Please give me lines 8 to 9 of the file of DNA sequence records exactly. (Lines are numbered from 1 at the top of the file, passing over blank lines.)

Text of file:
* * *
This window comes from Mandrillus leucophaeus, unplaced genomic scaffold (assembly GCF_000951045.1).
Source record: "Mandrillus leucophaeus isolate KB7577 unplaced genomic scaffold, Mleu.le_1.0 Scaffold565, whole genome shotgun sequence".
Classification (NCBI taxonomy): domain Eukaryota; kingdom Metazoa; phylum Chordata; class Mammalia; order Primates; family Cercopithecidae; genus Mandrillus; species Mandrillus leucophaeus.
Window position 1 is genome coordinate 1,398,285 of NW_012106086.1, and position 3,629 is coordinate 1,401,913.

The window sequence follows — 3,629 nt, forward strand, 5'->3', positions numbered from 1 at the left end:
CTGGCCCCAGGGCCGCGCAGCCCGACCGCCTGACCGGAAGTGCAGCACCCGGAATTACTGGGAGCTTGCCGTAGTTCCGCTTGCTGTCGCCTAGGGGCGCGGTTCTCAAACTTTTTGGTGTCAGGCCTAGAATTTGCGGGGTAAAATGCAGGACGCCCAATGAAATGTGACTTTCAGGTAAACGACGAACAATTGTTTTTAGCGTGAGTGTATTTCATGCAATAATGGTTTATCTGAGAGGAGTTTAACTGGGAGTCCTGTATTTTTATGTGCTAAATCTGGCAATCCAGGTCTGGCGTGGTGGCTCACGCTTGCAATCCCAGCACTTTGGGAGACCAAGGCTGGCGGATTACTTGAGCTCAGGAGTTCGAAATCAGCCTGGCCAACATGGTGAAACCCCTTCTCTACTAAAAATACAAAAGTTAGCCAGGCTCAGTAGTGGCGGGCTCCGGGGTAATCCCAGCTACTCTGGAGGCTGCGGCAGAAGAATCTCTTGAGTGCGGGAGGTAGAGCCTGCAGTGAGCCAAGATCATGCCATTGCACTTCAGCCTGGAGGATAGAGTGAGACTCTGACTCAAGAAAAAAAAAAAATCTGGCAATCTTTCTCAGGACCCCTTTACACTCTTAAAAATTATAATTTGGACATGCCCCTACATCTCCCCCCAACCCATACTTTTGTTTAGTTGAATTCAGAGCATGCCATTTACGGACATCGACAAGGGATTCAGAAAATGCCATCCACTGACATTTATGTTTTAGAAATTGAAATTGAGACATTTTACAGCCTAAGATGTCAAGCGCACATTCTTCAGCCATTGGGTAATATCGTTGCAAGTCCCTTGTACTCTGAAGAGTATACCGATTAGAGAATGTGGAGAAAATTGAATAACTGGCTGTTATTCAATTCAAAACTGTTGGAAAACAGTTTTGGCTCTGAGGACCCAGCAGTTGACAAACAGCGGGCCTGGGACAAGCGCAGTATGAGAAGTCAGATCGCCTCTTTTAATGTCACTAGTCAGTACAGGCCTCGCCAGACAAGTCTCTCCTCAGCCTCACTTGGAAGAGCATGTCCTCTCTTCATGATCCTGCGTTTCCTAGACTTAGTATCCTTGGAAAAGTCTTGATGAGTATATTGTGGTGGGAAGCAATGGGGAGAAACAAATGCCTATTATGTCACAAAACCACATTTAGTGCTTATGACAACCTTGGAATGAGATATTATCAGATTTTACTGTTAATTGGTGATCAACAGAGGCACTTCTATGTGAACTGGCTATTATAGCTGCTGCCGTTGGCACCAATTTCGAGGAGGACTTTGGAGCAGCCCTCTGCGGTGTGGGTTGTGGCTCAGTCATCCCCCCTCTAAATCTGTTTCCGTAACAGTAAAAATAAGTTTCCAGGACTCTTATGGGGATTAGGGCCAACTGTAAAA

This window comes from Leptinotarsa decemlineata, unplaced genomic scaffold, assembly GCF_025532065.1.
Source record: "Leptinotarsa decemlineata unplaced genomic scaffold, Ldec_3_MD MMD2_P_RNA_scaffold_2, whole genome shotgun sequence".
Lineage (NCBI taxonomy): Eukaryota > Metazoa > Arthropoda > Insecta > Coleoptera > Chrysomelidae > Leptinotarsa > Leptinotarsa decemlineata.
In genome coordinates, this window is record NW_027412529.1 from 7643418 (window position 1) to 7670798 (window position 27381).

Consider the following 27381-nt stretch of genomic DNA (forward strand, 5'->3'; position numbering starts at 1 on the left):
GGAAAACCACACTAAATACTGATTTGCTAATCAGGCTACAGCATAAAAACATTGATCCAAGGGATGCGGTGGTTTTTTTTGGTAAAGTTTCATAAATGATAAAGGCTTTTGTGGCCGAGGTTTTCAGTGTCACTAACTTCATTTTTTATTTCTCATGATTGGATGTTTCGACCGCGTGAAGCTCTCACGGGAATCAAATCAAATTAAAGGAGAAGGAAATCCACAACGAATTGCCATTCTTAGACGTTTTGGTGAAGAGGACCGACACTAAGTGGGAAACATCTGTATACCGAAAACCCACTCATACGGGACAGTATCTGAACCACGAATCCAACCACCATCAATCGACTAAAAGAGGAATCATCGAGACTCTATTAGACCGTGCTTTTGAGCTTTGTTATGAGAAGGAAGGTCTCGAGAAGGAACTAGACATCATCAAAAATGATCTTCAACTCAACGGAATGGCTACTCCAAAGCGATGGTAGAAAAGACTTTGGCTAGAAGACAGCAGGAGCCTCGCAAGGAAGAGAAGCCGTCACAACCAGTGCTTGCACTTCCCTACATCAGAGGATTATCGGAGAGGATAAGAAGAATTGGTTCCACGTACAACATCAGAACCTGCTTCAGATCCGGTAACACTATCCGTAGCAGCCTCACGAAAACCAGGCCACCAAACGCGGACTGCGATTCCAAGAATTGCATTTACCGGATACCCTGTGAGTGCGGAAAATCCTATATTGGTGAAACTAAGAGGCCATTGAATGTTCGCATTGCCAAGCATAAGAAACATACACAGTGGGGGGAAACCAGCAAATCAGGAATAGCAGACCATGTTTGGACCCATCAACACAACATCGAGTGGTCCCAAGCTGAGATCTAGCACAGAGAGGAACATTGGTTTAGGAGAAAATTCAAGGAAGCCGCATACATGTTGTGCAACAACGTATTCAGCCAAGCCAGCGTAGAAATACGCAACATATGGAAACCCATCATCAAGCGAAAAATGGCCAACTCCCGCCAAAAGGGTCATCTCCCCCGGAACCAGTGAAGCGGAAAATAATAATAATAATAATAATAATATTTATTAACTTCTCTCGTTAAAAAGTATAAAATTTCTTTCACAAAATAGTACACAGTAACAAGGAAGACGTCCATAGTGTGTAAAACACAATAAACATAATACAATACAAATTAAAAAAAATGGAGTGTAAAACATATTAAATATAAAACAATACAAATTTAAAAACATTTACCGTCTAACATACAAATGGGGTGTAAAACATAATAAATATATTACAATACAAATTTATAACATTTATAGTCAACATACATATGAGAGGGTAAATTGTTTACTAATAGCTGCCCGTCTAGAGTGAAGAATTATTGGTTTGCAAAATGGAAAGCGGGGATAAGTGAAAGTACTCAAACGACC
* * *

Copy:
Source record: "Leptinotarsa decemlineata unplaced genomic scaffold, Ldec_3_MD MMD2_P_RNA_scaffold_2, whole genome shotgun sequence".
Lineage (NCBI taxonomy): Eukaryota > Metazoa > Arthropoda > Insecta > Coleoptera > Chrysomelidae > Leptinotarsa > Leptinotarsa decemlineata.